In his attempt to exercise authority in temporal, as well as in spiritual affairs, Boniface involved the papacy in many controversies with European powers. The attempt to build up the greatest estates for his family, chiefly at the expense of the ancient house of Colonna, made mortal enemies. Until 1303, he refused to recognize Albert of Austria as the rightful German king. Assuming himself overlord of Hungary, he declared that its crown should fall to the house of Anjou. He humbled Eric VIII of Denmark, but was unsuccessful in the attempt to try Edward I, the conqueror of Scotland, on the charge of interfering with a papal fief; for Parliament declared in 1301 that Scotland had never been a fief of Rome. In 1296, by papal bull, Boniface forbade the levying of taxes on the clergy without his consent. Philip IV, king of France, retaliated by ordinance prohibiting the exportation of gold and other property from France, thereby crippling the papal revenues; but Boniface, in the spirit of reconciliation, canonized the king’s grandfather, Louis IX. However, hostilities were later renewed. Philip caused grave charges to be placed against the pope and sent his vice-chancellor Nogaret to arrest him and bring him to France to be deposed by an oecumenical council. With Sciarra Colonna, Nogaret surprised Boniface at Anagni as the latter was about to pronounce sentence of excommunication against the king. Boniface was saved from the vengeance of Colonna by Nogaret, imprisoned for three days until released by the citizens of Anagni, conducted to Rome, only to be confined by the Orsini in the Vatican, where he died in October, 1303. Dante, who had become embittered against Boniface while on a political mission in Rome, calls him the “Prince of the New Pharisees” (Inferno 27, 85), but laments that “in his Vicar, Christ was made a captive” and was “mocked a second time” (Purgatory, 20, 87 f.). Boniface patronized the fine arts, interested himself in the Vatican Library, and founded the University of Rome.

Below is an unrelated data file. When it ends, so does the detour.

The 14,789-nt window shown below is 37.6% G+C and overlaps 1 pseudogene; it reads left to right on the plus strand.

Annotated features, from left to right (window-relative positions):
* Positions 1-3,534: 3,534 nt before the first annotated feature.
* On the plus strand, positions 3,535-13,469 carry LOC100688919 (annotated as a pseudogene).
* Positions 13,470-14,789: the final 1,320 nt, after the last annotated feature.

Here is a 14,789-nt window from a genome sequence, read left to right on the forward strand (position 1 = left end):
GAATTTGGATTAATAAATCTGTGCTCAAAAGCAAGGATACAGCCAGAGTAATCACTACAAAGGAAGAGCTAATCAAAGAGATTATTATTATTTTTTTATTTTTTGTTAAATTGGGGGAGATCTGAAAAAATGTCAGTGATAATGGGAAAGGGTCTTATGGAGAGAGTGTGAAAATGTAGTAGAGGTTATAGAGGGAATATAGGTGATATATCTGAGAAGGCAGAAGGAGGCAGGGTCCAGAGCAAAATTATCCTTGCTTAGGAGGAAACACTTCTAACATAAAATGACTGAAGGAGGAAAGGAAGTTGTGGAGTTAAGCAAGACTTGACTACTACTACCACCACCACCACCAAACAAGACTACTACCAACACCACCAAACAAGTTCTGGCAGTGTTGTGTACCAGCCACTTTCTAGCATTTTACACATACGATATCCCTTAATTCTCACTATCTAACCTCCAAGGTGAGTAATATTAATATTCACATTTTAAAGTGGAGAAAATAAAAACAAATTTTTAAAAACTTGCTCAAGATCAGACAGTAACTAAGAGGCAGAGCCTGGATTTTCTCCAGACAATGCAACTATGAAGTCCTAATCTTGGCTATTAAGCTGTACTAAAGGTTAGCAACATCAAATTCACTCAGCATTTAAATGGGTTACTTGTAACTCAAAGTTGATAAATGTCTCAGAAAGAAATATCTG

Benedict the Eleventh, from Treviso, formerly called Nicholas, of the Preaching Order, a cardinal, was elected pope. He entered the Preaching Order in his youth and was so competent and virtuous that he became a general of the order. He was made pope because of his virtue, and so conducted himself that after death he was justly regarded as one of the blessed. He excommunicated five citizens of Anagni, and restored the king of France to his realm and freedom. He also restored to grace John (Johannem) and James (Iacobum) of the family of the Colonni, the cardinals deposed by Boniface. It was his intention to aid and rescue the Christians who had gone to Syria and Palestine to combat the Tartars and the infidels. In order to accomplish this more skillfully and conveniently he journeyed to Perugia with his court; but, weakened by sickness, he died there on the Nones of June in the eighth month and seventeenth day of his pontificate, his undertaking unexecuted. He was buried with great pomp in the cloister of the Preaching Order in the one thousand three hundred and third year. The seat as then vacant for 11 months.[Benedict XI (Niccolo Boccasini), pope from 1303 to 1304, entered the Dominican Order in 1254 at the age of fourteen years, became lector, prior of the convent, provincial of his order in Lombardy, and, in 1296, its general. In 1298, he was created cardinal priest, and, in 1300, cardinal-bishop. He was a loyal supporter of Boniface VIII against Philip the Fair of France, and, in 1303, was unanimously elected pope. He did much to conciliate the enemies made by his predecessor, but, in 1304, excommunicated Nogaret and all the Italians who had captured Boniface in Anagni. Benedict died at Perugia in 1304. His successor, Clement V, transferred the papal residence to Avignon. Among Benedict’s works are the commentaries on part of the Psalms and on the Gospel of Matthew. His beatification took place in 1733.]